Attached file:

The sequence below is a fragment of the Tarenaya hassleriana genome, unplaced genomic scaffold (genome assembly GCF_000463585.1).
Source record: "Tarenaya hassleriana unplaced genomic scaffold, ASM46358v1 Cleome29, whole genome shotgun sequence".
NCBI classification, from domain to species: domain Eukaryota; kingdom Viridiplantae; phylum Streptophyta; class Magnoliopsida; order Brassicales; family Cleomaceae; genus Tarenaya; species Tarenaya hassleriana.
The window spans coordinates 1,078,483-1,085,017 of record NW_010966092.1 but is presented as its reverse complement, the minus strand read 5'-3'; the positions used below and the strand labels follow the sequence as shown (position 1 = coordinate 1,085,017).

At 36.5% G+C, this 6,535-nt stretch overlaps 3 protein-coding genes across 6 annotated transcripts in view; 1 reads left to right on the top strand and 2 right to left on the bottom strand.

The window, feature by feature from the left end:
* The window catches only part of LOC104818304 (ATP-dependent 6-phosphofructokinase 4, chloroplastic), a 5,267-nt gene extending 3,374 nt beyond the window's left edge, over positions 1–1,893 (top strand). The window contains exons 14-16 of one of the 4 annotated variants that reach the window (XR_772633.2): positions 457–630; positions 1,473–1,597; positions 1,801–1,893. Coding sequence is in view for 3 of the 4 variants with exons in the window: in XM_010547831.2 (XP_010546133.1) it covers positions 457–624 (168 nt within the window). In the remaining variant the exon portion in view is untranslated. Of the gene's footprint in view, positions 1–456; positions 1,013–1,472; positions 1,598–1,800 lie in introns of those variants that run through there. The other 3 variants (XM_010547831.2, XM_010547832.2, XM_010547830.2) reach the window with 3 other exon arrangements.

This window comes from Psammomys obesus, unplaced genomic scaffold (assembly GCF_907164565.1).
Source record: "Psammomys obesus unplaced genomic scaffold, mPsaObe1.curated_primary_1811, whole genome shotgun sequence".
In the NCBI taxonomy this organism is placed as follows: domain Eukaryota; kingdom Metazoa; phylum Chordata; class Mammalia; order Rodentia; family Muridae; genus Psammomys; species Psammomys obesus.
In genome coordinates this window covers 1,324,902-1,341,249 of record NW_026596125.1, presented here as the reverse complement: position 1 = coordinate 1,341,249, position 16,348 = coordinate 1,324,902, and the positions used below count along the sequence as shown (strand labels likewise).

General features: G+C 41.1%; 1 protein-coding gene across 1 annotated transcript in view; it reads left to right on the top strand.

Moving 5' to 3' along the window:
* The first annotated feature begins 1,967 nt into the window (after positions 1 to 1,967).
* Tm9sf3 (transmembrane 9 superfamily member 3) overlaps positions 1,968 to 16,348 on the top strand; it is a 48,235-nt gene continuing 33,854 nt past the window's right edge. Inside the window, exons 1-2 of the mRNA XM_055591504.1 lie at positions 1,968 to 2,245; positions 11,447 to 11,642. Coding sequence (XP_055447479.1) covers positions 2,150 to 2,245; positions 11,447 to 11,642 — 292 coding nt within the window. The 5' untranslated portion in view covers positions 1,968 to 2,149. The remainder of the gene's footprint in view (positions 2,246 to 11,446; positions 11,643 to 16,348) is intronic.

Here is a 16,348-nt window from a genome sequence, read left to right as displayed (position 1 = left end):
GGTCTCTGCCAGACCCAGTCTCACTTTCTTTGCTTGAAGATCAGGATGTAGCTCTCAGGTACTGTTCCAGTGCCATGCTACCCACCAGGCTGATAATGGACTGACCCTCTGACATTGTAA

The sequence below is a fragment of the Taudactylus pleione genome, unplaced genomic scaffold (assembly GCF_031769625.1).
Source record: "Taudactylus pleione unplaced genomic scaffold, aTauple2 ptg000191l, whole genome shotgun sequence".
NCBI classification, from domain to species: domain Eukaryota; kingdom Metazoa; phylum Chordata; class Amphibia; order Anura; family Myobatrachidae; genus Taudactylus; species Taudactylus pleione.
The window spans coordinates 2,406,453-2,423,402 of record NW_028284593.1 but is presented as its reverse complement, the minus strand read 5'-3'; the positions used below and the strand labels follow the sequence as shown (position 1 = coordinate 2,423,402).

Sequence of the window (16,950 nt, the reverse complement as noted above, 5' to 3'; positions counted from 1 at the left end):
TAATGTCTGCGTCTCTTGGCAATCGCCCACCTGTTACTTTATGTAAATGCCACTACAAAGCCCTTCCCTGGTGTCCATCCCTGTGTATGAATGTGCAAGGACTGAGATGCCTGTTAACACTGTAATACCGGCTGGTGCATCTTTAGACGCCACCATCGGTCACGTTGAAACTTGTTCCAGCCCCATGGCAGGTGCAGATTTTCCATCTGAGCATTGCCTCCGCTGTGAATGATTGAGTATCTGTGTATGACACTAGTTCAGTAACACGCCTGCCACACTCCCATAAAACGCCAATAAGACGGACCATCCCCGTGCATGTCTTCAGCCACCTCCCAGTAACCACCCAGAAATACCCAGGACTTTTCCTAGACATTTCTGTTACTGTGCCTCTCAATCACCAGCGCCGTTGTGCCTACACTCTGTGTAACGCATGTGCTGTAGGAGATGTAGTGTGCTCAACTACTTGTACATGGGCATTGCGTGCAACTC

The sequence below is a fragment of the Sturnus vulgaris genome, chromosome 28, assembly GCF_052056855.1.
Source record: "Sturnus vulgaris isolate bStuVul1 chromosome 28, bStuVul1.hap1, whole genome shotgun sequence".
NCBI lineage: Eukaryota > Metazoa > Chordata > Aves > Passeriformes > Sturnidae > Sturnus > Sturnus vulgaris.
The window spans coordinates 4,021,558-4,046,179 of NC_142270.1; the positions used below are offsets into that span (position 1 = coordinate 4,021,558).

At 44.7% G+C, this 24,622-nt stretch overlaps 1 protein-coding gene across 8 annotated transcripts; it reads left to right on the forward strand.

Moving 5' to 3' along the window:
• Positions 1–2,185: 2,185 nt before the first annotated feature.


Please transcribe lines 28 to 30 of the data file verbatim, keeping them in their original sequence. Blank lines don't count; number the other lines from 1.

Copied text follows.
At 44.7% G+C, this 24,622-nt stretch overlaps 1 protein-coding gene across 8 annotated transcripts; it reads left to right on the forward strand.

Moving 5' to 3' along the window:
• Positions 1–2,185: 2,185 nt before the first annotated feature.